I am currently into my second week of my chaplaincy internship at Dartmouth-Hitchcock Hospital in New Hampshire. Today, for about the millionth time since I began I found myself asking, why am I here?
Practically, I know why I’m here. All ELCA candidates for ordination (that is a person training to be a pastor) must complete something called a clinical pastoral education unit (CPE). Chaplaincy internships at a hospital are the most traditional avenues of completing a CPE requirement. I am here because I have to be.
I am also here because I want to be. I chose this site for a variety of reasons – I had never lived in New England, I really connected with the supervisor when I interviewed, it is the only neonatal clinic in this region of the country, it is a Trauma 1 center (which means a lot of complicated cases) and this site uniquely offers a stipend.
But today, as I was completing my rounds, I was overwhelmed with a frustrating sense that what I am doing is very foreign to the makeup of the culture here, and a type of ministry very much foreign to me.
New England is one of the most secular areas of the United States. Organized religion is not only hard to find here, but often frowned upon. Just this weekend, as I was shopping for my dad’s Father’s Day present, a sales rep heard my Midwestern accent and asked me what brought me to the upper valley. I explained that I was a chaplain intern at the hospital, and very quickly she told me that she felt my role was unwelcome. “We don’t like people telling us what to believe, especially when it comes from one of you ‘flat-landers’ (meaning non-New Englander).” It was a surprising reaction mostly because I didn’t say anything else than, “I’m a chaplain intern”.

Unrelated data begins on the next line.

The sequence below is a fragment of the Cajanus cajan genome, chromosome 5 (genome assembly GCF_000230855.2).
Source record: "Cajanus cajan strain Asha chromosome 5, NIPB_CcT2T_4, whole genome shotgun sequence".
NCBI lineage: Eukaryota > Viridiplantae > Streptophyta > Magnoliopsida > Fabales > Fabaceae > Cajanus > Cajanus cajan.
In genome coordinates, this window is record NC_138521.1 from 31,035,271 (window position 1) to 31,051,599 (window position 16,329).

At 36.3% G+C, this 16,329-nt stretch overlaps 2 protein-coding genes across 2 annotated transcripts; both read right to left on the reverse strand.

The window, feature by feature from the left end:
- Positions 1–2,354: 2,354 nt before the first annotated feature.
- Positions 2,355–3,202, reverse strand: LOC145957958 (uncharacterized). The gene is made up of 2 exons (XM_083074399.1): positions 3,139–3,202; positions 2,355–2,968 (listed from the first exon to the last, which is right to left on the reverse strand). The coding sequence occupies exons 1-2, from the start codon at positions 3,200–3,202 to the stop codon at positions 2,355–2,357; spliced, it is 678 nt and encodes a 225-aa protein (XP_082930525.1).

Even more so, this reaction is counter to what I’m doing here. The role of the chaplain is not to evangelize but rather to accompany. A large part of my training is to learn how to recognize my own cultural and religious perspective, and set that perspective aside so that I can hear what the patient and their loved one is trying to express about their own faith. My role is not to tell them what to believe, but be with them as they uncover what they believe in the most trying of times. Of course, it was clear this sales clerk was not invested in learning about my profession. Instead, she was telling me something very clear about her own faith journey, and that deserved my respect even if I didn’t love the avenue which she expressed herself. Part of this experience is being open to read between the lines even when those lines are as sharp as razors. While I felt confident that I had navigated that experience in away that was respectful to her beliefs and my own, I couldn’t help but think, what am I doing here?
All chaplains and chaplain interns must answer to calls in all areas of the hospital when we are on call, but we are also assigned a primary unit. My units are the Birthing Pavilion, Infant ICU, and the Emergency Department. Today, I was supposed to be in seminars all day today, but one of my sessions got cancelled and I decided to make some rounds on my units while I waited for the next session to begin.